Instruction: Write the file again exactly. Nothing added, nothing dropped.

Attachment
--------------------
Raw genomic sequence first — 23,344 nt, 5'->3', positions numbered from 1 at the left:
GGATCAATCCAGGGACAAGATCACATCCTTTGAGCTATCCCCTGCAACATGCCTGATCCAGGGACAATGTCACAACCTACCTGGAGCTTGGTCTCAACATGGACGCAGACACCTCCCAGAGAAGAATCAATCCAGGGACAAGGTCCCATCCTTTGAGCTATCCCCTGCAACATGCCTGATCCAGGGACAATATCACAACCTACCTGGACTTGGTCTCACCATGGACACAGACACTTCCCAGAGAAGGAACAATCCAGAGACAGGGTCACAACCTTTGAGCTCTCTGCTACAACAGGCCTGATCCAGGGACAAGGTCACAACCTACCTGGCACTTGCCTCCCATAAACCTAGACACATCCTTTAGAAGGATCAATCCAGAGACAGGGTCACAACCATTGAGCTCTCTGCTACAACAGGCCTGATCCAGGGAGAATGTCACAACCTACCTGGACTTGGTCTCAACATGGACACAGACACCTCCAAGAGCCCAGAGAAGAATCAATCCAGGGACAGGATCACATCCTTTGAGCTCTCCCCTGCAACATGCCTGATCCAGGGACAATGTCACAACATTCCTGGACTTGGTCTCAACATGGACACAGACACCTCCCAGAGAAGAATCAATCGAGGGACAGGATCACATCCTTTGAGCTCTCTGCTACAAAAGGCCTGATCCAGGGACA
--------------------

Raw genomic sequence first — 23,344 nt, 5'->3', positions numbered from 1 at the left:
GGATCAATCCAGGGACAAGATCACATCCTTTGAGCTATCCCCTGCAACATGCCTGATCCAGGGACAATGTCACAACCTACCTGGAGCTTGGTCTCAACATGGACGCAGACACCTCCCAGAGAAGAATCAATCCAGGGACAAGGTCCCATCCTTTGAGCTATCCCCTGCAACATGCCTGATCCAGGGACAATATCACAACCTACCTGGACTTGGTCTCACCATGGACACAGACACTTCCCAGAGAAGGAACAATCCAGAGACAGGGTCACAACCTTTGAGCTCTCTGCTACAACAGGCCTGATCCAGGGACAAGGTCACAACCTACCTGGCACTTGCCTCCCATAAACCTAGACACATCCTTTAGAAGGATCAATCCAGAGACAGGGTCACAACCATTGAGCTCTCTGCTACAACAGGCCTGATCCAGGGAGAATGTCACAACCTACCTGGACTTGGTCTCAACATGGACACAGACACCTCCAAGAGCCCAGAGAAGAATCAATCCAGGGACAGGATCACATCCTTTGAGCTCTCCCCTGCAACATGCCTGATCCAGGGACAATGTCACAACATTCCTGGACTTGGTCTCAACATGGACACAGACACCTCCCAGAGAAGAATCAATCGAGGGACAGGATCACATCCTTTGAGCTCTCTGCTACAAAAGGCCTGATCCAGGGACA